OSLO (Reuters) - The multi-billion dollar development of Norway’s Johan Sverdrup oilfield, the largest North Sea discovery in decades, is proceeding ahead of plan and below budget, operator Statoil announced on Monday.
The construction of platforms and other equipment needed to start crude production from the field, which holds an estimated 2-3 billion barrels of oil equivalent, is nearly 60 percent complete, it added.
Development of the first of two independent phases is now estimated to cost 92 billion Norwegian crowns ($11.82 billion), down from a previous estimate of 97 billion and more than 30 billion less than the company had initially anticipated.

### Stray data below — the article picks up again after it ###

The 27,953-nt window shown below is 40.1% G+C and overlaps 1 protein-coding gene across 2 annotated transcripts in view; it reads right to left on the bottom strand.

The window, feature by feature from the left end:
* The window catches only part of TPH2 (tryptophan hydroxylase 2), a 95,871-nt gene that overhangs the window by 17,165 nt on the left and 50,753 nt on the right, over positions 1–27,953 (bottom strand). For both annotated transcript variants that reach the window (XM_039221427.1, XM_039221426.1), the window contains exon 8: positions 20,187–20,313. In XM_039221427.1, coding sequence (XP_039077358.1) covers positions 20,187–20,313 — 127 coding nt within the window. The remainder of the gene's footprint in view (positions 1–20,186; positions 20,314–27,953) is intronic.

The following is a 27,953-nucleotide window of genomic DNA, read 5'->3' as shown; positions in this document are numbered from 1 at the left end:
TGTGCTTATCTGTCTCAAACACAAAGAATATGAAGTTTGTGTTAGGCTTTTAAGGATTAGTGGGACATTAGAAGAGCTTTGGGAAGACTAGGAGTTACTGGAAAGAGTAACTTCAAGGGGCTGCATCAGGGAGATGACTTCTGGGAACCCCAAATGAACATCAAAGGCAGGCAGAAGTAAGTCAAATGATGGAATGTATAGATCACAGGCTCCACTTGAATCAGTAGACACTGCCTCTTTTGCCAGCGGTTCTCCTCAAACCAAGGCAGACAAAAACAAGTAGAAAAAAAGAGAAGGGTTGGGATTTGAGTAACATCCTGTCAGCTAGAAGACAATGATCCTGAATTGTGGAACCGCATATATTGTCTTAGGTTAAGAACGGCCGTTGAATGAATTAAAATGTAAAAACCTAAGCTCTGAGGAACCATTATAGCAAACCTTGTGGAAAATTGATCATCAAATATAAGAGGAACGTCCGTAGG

“We are seeing high quality in project planning and execution across the entire project,” Statoil Chief Executive Eldar Saetre said in a statement.
“The project continues to benefit from good drilling and well efficiency, which together has enabled us to further reduce our forecast for the first phase,” he added.
Statoil reiterated the first phase was expected to start production in late 2019. Partners in the field are Lundin Petroleum, Aker BP, A.P. Moller-Maersk and Petoro.
Reporting by Terje Solsvik, editing by Ole Petter Skonnord